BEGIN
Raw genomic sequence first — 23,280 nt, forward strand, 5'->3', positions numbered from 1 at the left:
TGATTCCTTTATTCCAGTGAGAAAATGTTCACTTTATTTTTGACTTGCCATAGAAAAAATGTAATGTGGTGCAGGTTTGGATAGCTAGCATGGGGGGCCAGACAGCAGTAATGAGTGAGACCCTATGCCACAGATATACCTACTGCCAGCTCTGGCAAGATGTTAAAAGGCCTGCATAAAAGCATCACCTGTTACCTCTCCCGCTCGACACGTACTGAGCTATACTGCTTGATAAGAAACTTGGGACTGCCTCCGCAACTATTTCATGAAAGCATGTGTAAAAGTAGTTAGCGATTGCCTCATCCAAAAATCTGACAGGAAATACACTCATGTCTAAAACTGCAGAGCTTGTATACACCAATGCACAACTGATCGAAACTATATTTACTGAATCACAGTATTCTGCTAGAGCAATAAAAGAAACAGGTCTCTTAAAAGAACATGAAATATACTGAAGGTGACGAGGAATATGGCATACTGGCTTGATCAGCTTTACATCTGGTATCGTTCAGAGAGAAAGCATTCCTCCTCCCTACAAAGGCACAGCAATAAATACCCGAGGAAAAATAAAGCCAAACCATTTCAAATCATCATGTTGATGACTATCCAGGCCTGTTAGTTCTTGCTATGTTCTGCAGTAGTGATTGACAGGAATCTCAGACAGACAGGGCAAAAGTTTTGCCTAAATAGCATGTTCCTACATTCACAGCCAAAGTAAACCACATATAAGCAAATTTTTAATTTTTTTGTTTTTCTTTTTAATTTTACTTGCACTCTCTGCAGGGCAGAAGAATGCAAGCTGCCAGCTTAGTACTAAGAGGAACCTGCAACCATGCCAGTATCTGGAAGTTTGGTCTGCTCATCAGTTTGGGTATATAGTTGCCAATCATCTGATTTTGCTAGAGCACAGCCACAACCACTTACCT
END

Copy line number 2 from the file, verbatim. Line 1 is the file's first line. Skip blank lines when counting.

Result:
TGATTCCTTTATTCCAGTGAGAAAATGTTCACTTTATTTTTGACTTGCCATAGAAAAAATGTAATGTGGTGCAGGTTTGGATAGCTAGCATGGGGGGCCAGACAGCAGTAATGAGTGAGACCCTATGCCACAGATATACCTACTGCCAGCTCTGGCAAGATGTTAAAAGGCCTGCATAAAAGCATCACCTGTTACCTCTCCCGCTCGACACGTACTGAGCTATACTGCTTGATAAGAAACTTGGGACTGCCTCCGCAACTATTTCATGAAAGCATGTGTAAAAGTAGTTAGCGATTGCCTCATCCAAAAATCTGACAGGAAATACACTCATGTCTAAAACTGCAGAGCTTGTATACACCAATGCACAACTGATCGAAACTATATTTACTGAATCACAGTATTCTGCTAGAGCAATAAAAGAAACAGGTCTCTTAAAAGAACATGAAATATACTGAAGGTGACGAGGAATATGGCATACTGGCTTGATCAGCTTTACATCTGGTATCGTTCAGAGAGAAAGCATTCCTCCTCCCTACAAAGGCACAGCAATAAATACCCGAGGAAAAATAAAGCCAAACCATTTCAAATCATCATGTTGATGACTATCCAGGCCTGTTAGTTCTTGCTATGTTCTGCAGTAGTGATTGACAGGAATCTCAGACAGACAGGGCAAAAGTTTTGCCTAAATAGCATGTTCCTACATTCACAGCCAAAGTAAACCACATATAAGCAAATTTTTAATTTTTTTGTTTTTCTTTTTAATTTTACTTGCACTCTCTGCAGGGCAGAAGAATGCAAGCTGCCAGCTTAGTACTAAGAGGAACCTGCAACCATGCCAGTATCTGGAAGTTTGGTCTGCTCATCAGTTTGGGTATATAGTTGCCAATCATCTGATTTTGCTAGAGCACAGCCACAACCACTTACCT